In “Google Books,” the 2nd Circuit found fair use because Google ultimately displayed only snippets of the scraped books rather than the whole enchilada. So, the 2nd Circuit reasoned, Google’s “revelations do not provide a significant market substitute for the protected aspects of the originals.” Instead, the Court concluded that Google directly benefited authors by shining more light on their writings.
The Times points out that Big Tech’s mass copying in the AI context is entirely different. Here, Microsoft and its rambunctious nephew OpenAI are directly copying tens of thousands of its articles precisely to offer a market substitute and compete with it. In essence, Big Tech is looking to build trillions of dollars of future value, once again, on the backs of the creative community by using its AI algorithms to do what it could not do itself — create the content that fuels its synthetic output-spitting machine.
The Times has a point here — a massive one — and the U.S. Supreme Court may be quite open to hearing it. First, as noted above, the Court never ruled on the specific “Google Books” case, so it is not a precedent it must follow. Second, its 2021 Google vs. Oracle case dealt with purported infringement of computer code, not creative works, a distinction that the Court itself noted. And finally, in Warhol, the freshest ruling of the bunch, the Court defined a new “economic harm to creator” test when rejecting Warhol’s fair-use defense. Seven of the nine Justices were on board with that ruling, including both the most conservative and most liberal of Justices, in a rare moment of bench-wide solidarity.
In The New York Times case and others before it (including Getty Images, which also focuses on AI market substitution), it’s hard to challenge the contention that real economic harm results directly from the non-consensual and non-compensated direct wholesale copying of copyrighted works. Subjective creative works are entirely different than objective computer code.
Further, AI outputs ultimately can — and in many cases are intended to — serve as direct market substitutes for the works that have been scraped, even if those outputs don’t bear any direct relation to the works at hand. Make no mistake — Big Tech ultimately wants us to use its AI as our source of news, instead of The Times. Unlike in “Google Books,” that shines no light on The Times that draws us in. Instead, it casts a glare that pushes us away.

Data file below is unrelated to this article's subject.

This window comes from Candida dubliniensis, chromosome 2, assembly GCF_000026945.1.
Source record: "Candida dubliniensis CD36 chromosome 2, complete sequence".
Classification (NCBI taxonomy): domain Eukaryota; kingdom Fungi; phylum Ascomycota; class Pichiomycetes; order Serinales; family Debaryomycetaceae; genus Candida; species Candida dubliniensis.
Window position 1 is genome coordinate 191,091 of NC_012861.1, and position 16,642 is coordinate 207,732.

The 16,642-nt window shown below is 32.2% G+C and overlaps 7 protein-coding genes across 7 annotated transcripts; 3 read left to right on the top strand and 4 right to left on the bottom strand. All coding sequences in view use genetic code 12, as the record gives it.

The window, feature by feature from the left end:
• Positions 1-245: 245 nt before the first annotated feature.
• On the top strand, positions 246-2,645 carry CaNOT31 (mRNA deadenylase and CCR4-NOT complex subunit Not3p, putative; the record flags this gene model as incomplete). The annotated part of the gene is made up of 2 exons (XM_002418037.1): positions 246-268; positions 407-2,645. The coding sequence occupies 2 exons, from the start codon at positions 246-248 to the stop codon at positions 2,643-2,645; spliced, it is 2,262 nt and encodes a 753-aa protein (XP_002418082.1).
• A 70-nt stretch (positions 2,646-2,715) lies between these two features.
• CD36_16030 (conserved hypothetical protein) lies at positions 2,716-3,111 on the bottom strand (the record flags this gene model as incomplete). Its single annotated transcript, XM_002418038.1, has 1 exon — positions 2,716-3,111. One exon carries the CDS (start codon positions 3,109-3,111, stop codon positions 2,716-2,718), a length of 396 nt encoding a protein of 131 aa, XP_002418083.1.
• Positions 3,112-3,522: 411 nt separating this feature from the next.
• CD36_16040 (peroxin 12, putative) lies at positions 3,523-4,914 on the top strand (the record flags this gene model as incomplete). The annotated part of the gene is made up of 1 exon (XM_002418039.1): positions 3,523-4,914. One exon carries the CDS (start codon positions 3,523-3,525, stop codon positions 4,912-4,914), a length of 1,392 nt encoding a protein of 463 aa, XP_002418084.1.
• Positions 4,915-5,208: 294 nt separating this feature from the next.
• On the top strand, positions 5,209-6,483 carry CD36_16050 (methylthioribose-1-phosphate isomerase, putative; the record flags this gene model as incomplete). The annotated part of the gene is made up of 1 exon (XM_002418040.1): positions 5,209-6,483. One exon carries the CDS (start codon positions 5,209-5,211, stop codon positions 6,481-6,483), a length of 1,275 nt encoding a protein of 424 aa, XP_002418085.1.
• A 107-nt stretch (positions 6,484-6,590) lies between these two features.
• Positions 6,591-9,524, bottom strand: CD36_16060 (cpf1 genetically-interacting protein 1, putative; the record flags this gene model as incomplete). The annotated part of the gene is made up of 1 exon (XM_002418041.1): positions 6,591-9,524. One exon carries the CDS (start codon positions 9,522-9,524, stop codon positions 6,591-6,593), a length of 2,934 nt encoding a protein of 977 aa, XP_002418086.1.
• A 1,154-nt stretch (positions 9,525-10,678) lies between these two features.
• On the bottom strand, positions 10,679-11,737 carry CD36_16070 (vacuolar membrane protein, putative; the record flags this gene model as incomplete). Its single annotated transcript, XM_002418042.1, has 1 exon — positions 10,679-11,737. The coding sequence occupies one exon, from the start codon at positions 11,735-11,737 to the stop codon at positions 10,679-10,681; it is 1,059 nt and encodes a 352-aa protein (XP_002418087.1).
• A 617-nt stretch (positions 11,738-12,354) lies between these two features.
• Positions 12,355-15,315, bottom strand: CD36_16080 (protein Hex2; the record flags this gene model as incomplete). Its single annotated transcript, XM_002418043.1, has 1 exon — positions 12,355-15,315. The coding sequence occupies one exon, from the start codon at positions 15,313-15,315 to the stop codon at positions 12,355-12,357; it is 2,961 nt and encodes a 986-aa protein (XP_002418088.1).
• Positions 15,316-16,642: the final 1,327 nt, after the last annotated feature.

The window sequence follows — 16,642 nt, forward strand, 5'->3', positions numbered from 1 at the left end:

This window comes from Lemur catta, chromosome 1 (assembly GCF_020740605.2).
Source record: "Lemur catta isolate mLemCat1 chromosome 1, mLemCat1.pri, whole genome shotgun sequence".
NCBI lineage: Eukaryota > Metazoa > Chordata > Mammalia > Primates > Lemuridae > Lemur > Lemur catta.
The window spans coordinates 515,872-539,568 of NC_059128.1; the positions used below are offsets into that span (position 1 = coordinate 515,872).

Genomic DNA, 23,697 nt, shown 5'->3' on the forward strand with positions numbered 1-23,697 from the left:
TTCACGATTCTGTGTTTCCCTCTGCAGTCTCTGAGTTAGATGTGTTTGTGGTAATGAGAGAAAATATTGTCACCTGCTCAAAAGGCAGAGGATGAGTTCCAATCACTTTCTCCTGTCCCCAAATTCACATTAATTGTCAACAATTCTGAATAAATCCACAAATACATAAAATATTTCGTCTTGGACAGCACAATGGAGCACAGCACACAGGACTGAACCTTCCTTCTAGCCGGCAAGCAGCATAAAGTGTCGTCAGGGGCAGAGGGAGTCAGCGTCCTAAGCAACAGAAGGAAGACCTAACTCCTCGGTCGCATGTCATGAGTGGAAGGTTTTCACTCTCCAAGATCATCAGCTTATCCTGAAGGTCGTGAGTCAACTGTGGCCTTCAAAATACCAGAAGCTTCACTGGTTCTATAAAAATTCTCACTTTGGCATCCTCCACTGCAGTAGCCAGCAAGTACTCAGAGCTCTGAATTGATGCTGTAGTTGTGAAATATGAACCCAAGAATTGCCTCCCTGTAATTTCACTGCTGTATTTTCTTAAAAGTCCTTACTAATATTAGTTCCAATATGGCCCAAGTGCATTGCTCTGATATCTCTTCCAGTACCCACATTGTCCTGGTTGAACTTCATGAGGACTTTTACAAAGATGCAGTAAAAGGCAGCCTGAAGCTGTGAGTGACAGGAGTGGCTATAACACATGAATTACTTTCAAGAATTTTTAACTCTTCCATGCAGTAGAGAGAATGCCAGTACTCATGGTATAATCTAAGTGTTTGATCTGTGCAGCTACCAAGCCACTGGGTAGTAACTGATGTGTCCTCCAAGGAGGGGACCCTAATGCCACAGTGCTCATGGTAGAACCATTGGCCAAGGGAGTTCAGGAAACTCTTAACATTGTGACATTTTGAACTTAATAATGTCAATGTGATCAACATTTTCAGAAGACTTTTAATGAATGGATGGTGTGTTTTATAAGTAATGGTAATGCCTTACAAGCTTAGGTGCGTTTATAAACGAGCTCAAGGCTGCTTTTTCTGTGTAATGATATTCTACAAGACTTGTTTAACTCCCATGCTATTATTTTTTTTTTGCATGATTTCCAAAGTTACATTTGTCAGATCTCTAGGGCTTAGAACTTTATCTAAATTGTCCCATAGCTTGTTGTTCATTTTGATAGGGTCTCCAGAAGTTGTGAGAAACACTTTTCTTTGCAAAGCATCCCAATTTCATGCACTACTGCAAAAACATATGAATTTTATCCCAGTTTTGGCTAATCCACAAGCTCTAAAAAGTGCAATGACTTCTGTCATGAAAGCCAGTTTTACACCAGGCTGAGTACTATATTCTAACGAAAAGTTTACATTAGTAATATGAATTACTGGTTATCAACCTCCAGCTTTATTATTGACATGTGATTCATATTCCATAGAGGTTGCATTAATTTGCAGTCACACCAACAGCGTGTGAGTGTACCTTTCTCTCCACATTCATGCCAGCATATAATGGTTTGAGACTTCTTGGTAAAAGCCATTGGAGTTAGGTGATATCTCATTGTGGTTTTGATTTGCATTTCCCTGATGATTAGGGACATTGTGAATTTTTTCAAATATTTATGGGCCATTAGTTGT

For all these reasons, I strongly suspect that the Supreme Court ultimately will be sympathetic to The Times and the creative community in general and rely most on its recent Andy Warhol ruling.
Big Tech AI faces a significant crisis due to this very real potential outcome, and its best bet is to stop The Times’ and other litigation dead in their tracks. Microsoft and OpenAI should settle with The Times and proactively work with creators to define both compensation schemes and some real guardrails that benefit them so that Big Tech can deliver on the promise of its AI in the world of media and entertainment, fairly. Such negotiations are, in fact, happening now, even as Big Tech litigates onward.
One way or another, creators and their works must be respected, protected and compensated. Perhaps that compensation will be in the form of a YouTube-like Content ID system. Google has already developed something called SynthID that identifies creative works scraped by its AI. Perhaps that compensation will come from Spotify-like royalties to artists. Perhaps it will be akin to Adobe Firefly’s scheme that pays participating “opt in” artists based on the amount of their visual works included in the AI’s training data set.
But there should be no free lunch. Human creativity must be respected, so long as we humans still rule the day.
For those of you interested in learning more, visit Peter’s firm Creative Media at creativemedia.biz and follow him on Threads @pcsathy.